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U.S. wins global leadership approval over China when a Democrat is president, Gallup analysis shows

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China's President Xi Jinping and U.S. President Joe Biden at the G20 Summit in Nusa Dua on the Indonesian island of Bali on Nov. 14, 2022.

Saul Loeb | Afp | Getty Images

Most countries prefer alignment with the U.S. over China when the White House is occupied by a Democrat, according to Gallup poll data going back to 2007. 

"Significantly more countries seem to prefer U.S. leadership over Chinese leadership, at least under Democratic administrations," Gallup said in a report released Monday, adding that a Republican executive comes with a "net approval disadvantage."

Gallup's report showed that in 2023, nearly half (48%) of the world's countries leaned towards the U.S. as opposed to China — which was favored by 21% of the more than 130 countries polled. Over a fifth of the nations were found to be "strongly aligned" with the U.S., the highest rate since 2009.

Throughout most of the Trump administration, a larger share of countries had favored China, which changed as Democrat Joe Biden took office at the start of 2021.

"The magnitude of these swings comes into stark focus when one compares country alignments across years," the global analytics and advisory firm said, citing similar party-related trends under the George Bush and Barack Obama administrations. 

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The trend outlined by Gallup suggests that America's influence over the world could be dependent on the tightly contested upcoming presidential rematch between Biden and Trump.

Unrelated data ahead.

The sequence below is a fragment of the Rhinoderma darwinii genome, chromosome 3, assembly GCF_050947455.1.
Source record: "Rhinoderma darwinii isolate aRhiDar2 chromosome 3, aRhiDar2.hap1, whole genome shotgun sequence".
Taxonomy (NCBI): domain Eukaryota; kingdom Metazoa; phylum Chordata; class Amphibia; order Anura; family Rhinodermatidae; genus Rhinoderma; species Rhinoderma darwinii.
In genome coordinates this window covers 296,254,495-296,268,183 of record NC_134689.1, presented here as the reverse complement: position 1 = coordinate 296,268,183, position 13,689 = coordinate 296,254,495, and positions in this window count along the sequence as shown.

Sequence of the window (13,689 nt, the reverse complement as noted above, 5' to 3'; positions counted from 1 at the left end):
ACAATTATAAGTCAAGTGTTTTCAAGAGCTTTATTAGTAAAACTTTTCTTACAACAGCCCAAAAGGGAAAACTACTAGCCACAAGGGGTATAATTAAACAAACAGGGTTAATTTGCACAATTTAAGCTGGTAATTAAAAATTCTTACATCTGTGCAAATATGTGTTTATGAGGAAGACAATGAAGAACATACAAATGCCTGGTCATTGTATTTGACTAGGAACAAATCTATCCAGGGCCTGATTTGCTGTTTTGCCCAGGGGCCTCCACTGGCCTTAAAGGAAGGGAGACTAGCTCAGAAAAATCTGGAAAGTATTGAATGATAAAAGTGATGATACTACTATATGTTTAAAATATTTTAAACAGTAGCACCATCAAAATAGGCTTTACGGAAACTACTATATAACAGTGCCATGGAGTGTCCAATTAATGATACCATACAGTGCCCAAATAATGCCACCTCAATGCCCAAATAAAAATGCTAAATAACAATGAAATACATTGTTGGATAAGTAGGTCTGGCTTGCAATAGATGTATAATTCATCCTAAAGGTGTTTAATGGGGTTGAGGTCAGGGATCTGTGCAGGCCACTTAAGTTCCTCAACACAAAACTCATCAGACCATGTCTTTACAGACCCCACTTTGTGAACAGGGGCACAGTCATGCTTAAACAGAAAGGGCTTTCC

Leading up to the election, both candidates have signaled a tough stance on China, with a growing number of Americans seeing Beijing as an enemy rather than a competitor or partner, according to a Pew Research poll released last week.

According to Gallup, the "bounce-back" under the Biden administration suggests that the U.S.'s net approval advantage over China is resilient, especially when accounting for more strongly aligned groups. 

Though China made short-term country gains in relative alignment under Trump, most fell under the "weakly aligned" category." China's favorability peaked in 2007 as it emerged on the global stage, but increased familiarity with Beijing has not boosted its appeal, Gallup said.

Meanwhile, U.S. leadership has enjoyed a general net approval rate under the Biden and Obama administrations, compared with net disapproval rates under the Trump and last two years of the Bush leadership, the report showed.

In the back-and-forth battle for global influence, however, both the world's economic superpowers have suffered a trend of disillusionment in one form or the other in recent years. 


Gallup analysis showed that since 2017, more countries disapproved of both China and U.S. leadership than approved of them, with 2021 being an exception. The disapproval rate was the highest under the Trump administration, peaking in 2020 at 48%.

Even though this proportion has declined during the Biden administration, it remains roughly double what it was for most of the Obama administration, Gallup said.

"This trend toward an increasing number of countries expressing negative net approval of U.S. and Chinese leadership suggests a growing lack of enthusiasm for these two global powers," it added.  

The U.S. has lost much of its relative favorability versus China in countries such as Russia and some nations in Africa. On the other hand, it made gains in some countries impacted by the invasion of Ukraine, such as Poland, and several Asian countries.  

While it gained approval of countries in Southeast Asia, such as the Philippines, a majority of countries in the region are likely to align with China and not the U.S. if forced to pick sides, according to a regional survey earlier this year.

Of the countries identified as world leaders in Gallup's latest "Rating World Leaders" report, Germany led both the U.S. and China with an approval rate of 46%. The third largest economy in the world had the highest approval ratings in both Europe and Asia.

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